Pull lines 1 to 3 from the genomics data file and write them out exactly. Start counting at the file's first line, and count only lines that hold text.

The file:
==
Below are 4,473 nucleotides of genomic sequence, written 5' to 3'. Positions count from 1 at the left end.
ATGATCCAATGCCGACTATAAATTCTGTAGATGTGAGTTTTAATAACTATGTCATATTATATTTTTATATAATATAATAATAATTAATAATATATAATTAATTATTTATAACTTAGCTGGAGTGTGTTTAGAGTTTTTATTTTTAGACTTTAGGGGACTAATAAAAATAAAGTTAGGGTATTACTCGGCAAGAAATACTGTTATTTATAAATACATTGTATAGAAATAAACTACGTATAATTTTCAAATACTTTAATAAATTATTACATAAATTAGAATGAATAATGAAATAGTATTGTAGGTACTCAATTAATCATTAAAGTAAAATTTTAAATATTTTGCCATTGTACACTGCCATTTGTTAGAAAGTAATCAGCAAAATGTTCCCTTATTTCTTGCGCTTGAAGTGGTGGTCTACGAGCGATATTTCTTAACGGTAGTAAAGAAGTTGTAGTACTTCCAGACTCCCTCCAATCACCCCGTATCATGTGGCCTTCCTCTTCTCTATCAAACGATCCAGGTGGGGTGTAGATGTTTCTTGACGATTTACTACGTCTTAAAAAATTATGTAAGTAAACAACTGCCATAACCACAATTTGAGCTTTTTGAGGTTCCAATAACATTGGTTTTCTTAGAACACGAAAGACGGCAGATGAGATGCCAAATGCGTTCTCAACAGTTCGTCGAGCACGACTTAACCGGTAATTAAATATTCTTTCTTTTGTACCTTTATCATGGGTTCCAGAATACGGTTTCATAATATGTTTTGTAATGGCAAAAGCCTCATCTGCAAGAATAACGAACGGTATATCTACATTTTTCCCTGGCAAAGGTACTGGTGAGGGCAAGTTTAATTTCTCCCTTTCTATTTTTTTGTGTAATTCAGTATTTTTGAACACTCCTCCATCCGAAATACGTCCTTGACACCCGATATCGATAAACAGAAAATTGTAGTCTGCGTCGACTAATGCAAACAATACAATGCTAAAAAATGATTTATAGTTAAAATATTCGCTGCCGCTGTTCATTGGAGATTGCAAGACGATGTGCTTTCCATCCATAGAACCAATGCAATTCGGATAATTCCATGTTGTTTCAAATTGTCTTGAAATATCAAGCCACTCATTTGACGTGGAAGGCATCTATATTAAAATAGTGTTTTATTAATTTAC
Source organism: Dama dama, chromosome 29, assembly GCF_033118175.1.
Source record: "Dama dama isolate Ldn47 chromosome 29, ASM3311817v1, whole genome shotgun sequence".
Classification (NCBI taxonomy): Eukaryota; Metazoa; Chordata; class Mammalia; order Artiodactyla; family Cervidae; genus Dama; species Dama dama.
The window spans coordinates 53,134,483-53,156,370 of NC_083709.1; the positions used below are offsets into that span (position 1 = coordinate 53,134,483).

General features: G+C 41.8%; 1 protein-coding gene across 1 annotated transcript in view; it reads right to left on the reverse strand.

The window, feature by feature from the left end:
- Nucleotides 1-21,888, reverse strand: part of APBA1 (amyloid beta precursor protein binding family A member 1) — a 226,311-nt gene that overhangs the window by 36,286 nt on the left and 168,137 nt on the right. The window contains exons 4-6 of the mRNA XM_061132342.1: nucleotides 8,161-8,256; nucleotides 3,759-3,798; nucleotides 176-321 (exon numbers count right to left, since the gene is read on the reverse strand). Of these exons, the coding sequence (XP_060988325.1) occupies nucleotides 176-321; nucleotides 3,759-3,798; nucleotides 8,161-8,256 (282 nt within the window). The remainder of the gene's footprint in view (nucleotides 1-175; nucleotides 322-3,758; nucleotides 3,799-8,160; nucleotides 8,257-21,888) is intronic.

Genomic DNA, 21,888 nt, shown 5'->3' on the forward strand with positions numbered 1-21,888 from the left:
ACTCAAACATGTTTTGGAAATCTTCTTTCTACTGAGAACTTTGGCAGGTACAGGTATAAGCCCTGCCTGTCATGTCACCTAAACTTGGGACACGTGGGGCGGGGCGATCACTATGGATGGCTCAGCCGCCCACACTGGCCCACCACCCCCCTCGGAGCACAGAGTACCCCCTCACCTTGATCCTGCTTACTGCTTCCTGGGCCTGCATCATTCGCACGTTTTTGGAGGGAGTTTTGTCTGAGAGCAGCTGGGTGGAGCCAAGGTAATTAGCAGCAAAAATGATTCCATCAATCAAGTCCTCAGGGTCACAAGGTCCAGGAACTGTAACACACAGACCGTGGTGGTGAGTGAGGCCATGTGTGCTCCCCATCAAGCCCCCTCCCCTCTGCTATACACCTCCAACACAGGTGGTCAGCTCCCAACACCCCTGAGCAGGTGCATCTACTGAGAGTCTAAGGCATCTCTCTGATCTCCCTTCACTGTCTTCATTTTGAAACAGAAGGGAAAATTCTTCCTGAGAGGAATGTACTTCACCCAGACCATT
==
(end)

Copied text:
Below are 4,473 nucleotides of genomic sequence, written 5' to 3'. Positions count from 1 at the left end.
ATGATCCAATGCCGACTATAAATTCTGTAGATGTGAGTTTTAATAACTATGTCATATTATATTTTTATATAATATAATAATAATTAATAATATATAATTAATTATTTATAACTTAGCTGGAGTGTGTTTAGAGTTTTTATTTTTAGACTTTAGGGGACTAATAAAAATAAAGTTAGGGTATTACTCGGCAAGAAATACTGTTATTTATAAATACATTGTATAGAAATAAACTACGTATAATTTTCAAATACTTTAATAAATTATTACATAAATTAGAATGAATAATGAAATAGTATTGTAGGTACTCAATTAATCATTAAAGTAAAATTTTAAATATTTTGCCATTGTACACTGCCATTTGTTAGAAAGTAATCAGCAAAATGTTCCCTTATTTCTTGCGCTTGAAGTGGTGGTCTACGAGCGATATTTCTTAACGGTAGTAAAGAAGTTGTAGTACTTCCAGACTCCCTCCAATCACCCCGTATCATGTGGCCTTCCTCTTCTCTATCAAACGATCCAGGTGGGGTGTAGATGTTTCTTGACGATTTACTACGTCTTAAAAAATTATGTAAGTAAACAACTGCCATAACCACAATTTGAGCTTTTTGAGGTTCCAATAACATTGGTTTTCTTAGAACACGAAAGACGGCAGATGAGATGCCAAATGCGTTCTCAACAGTTCGTCGAGCACGACTTAACCGGTAATTAAATATTCTTTCTTTTGTACCTTTATCATGGGTTCCAGAATACGGTTTCATAATATGTTTTGTAATGGCAAAAGCCTCATCTGCAAGAATAACGAACGGTATATCTACATTTTTCCCTGGCAAAGGTACTGGTGAGGGCAAGTTTAATTTCTCCCTTTCTATTTTTTTGTGTAATTCAGTATTTTTGAACACTCCTCCATCCGAAATACGTCCTTGACACCCGATATCGATAAACAGAAAATTGTAGTCTGCGTCGACTAATGCAAACAATACAATGCTAAAAAATGATTTATAGTTAAAATATTCGCTGCCGCTGTTCATTGGAGATTGCAAGACGATGTGCTTTCCATCCATAGAACCAATGCAATTCGGATAATTCCATGTTGTTTCAAATTGTCTTGAAATATCAAGCCACTCATTTGACGTGGAAGGCATCTATATTAAAATAGTGTTTTATTAATTTAC
Source organism: Dama dama, chromosome 29, assembly GCF_033118175.1.